A Staten Island, N.Y., woman has admitted to playing a role in one of the largest and longest-running stolen identity tax refund fraud schemes ever identified.

Elian Matlovsky, 29, pleaded guilty Thursday before U.S. District Judge Claire C. Cecchi to one count of conspiracy to defraud the United States and one count of theft of government property. 

A multi-agency task force, including agents from the Internal Revenue Service, found that from at least 2007, dozens of individuals in the New Jersey and New York area have been engaged in the scheme, in which more than 8,000 fraudulent income tax returns were filed seeking over $65 million in tax refunds, resulting in losses to the federal government of over $12 million.

According to prosecutors, Matlovsky and the others obtained personal identifiers, such as dates of birth and Social Security numbers, belonging to Puerto Rican citizens. They then used those identifiers to create fraudulent 1040 forms, falsely reporting wages purportedly earned by the “taxpayers” and taxes that had been purportedly withheld, to create the appearance that they were entitled to tax refunds. The returns were filed electronically.

By tracing the specific Internet Protocol addresses that submitted the electronically filed 1040s, law enforcement officers learned that only a handful of IP addresses created many of the fraudulent 1040 forms that led to the issuance of tax refund checks.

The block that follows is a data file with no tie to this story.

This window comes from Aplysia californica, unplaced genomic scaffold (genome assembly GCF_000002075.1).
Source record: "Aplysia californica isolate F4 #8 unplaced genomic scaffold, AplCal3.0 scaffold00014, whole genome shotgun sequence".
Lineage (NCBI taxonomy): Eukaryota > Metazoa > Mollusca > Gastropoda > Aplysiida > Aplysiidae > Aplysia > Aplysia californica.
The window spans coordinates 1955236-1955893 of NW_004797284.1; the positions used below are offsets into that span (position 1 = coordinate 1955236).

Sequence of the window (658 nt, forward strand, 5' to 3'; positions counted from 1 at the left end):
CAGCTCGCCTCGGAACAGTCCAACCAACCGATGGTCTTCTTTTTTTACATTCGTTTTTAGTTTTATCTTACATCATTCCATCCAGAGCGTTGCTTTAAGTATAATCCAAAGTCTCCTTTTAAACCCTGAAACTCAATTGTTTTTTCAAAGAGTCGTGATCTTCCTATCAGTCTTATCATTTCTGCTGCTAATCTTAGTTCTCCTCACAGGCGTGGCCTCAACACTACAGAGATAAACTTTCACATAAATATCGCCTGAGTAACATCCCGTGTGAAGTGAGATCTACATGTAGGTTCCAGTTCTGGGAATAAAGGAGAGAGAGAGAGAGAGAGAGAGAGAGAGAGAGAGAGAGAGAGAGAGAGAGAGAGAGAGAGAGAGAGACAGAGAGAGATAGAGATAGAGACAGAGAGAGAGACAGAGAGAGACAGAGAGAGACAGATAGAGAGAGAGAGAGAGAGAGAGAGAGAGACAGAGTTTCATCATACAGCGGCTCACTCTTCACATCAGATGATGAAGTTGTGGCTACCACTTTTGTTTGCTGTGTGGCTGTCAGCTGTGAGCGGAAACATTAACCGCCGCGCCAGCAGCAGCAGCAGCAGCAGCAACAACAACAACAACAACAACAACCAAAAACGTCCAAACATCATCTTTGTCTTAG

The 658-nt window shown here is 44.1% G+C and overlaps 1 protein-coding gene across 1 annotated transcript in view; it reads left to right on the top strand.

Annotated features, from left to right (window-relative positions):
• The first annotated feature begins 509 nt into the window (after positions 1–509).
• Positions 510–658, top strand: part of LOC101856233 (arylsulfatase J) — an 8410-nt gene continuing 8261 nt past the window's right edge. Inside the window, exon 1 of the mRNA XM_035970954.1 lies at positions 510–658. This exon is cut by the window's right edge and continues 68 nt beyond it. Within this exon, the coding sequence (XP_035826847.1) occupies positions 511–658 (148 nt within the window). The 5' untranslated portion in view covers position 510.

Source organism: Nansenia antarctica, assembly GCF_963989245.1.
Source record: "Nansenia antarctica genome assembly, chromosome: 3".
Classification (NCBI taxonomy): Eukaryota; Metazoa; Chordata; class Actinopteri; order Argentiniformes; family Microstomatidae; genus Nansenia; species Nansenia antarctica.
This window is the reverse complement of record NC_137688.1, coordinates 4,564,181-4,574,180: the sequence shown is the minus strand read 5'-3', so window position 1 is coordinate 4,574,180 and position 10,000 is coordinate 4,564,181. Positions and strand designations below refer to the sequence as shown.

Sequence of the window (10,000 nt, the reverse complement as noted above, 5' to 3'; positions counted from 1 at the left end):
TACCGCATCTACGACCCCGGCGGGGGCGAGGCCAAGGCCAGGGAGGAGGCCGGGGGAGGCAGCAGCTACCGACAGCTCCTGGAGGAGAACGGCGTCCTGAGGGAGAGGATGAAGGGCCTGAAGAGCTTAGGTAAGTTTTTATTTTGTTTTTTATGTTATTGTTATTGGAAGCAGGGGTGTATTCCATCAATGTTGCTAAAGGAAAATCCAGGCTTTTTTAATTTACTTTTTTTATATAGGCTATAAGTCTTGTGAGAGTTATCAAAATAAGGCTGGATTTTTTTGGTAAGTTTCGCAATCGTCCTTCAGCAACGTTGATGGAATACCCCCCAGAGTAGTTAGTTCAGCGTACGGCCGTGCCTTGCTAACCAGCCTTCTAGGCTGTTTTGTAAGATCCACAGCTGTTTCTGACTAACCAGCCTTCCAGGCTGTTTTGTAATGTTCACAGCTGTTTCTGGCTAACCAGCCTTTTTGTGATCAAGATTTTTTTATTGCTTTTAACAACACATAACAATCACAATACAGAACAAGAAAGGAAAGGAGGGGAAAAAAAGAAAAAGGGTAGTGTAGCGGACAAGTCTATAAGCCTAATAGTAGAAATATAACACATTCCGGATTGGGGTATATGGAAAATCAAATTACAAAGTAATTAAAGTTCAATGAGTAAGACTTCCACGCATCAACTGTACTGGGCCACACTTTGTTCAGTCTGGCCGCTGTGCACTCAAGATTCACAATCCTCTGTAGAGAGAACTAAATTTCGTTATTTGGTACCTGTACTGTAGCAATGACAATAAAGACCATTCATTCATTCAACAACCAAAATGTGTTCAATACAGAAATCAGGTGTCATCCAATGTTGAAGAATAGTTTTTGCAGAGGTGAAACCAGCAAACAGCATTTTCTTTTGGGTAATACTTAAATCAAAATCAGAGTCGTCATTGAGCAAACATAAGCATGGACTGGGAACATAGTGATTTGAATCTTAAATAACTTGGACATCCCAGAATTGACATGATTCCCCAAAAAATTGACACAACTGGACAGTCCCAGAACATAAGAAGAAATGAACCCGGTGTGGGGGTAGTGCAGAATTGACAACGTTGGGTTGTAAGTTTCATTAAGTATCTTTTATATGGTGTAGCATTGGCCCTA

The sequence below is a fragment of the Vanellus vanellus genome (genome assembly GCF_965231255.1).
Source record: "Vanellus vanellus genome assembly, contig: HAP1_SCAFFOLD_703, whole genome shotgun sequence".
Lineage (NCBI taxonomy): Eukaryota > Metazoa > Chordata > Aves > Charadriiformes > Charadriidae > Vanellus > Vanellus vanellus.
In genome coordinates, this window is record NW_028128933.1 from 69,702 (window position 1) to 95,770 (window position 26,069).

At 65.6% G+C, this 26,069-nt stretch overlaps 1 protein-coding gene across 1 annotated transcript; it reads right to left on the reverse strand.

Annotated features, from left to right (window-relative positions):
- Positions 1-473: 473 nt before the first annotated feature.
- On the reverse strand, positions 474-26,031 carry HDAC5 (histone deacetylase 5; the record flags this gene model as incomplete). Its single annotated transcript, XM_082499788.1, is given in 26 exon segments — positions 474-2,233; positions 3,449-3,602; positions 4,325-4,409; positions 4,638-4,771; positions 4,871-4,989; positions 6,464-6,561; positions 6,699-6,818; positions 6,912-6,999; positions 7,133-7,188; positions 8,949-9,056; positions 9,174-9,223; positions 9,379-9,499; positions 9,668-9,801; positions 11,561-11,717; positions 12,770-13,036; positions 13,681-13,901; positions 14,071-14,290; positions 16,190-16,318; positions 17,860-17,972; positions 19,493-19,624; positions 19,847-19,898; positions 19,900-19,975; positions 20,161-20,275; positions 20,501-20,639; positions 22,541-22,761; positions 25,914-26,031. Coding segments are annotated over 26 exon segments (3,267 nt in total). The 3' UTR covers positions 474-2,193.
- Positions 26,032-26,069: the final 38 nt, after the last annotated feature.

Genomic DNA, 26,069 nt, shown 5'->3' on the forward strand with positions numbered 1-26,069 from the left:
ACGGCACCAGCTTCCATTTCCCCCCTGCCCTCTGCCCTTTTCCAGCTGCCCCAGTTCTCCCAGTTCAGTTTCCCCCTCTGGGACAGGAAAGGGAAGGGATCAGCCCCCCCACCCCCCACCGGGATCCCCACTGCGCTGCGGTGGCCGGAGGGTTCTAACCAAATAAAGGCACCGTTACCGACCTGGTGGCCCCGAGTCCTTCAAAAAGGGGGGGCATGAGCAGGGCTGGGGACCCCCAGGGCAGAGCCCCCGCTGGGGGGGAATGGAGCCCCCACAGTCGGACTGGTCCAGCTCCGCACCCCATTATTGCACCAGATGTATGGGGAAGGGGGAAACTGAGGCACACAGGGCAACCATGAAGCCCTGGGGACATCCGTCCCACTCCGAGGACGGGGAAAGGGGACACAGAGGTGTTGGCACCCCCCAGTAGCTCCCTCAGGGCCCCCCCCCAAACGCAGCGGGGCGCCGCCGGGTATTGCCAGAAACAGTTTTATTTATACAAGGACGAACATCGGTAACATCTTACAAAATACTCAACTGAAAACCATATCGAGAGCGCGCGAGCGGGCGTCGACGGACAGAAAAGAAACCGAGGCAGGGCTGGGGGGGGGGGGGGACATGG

The conspirators also purchased mail route lists of addresses covered by various mail carriers. They then applied for tax refunds, inserted addresses along the mail route as the purported home addresses of the “taxpayers,” and obtained the refund checks sent to the addresses. They also applied for checks using addresses otherwise controlled by, or accessible by, some of conspirators and collected the checks after they were delivered to those addresses.

During the course of the scheme, hundreds of refund checks were mailed to only a few different addresses in a few different towns, including Nutley, Somerset and Newark, N.J., and Shirley, N.Y.

Matlovsky and the others then deposited and cashed the checks. The conspirators used several methods, but Matlovsky opened several bank accounts, into which she deposited nearly $1 million in tax refund checks. Once the checks were deposited into Matlovsky’s accounts, she and others caused the proceeds to be withdrawn and spent the funds.

During the course of the investigation, members of the task force identified certain “hot spots” of activity and intercepted more than $22 million in refund checks that had been applied for fraudulently before they were delivered to members of the conspiracy.

Matlovsky faces up to five years in prison and a $250,000 fine on the conspiracy count and up to 10 years in prison and a $250,000 fine for the theft of government property count. Another charge in the case, theft of mail by a postal employee, carries up to five years in prison and a $250,000 fine. Sentencing is scheduled for November.

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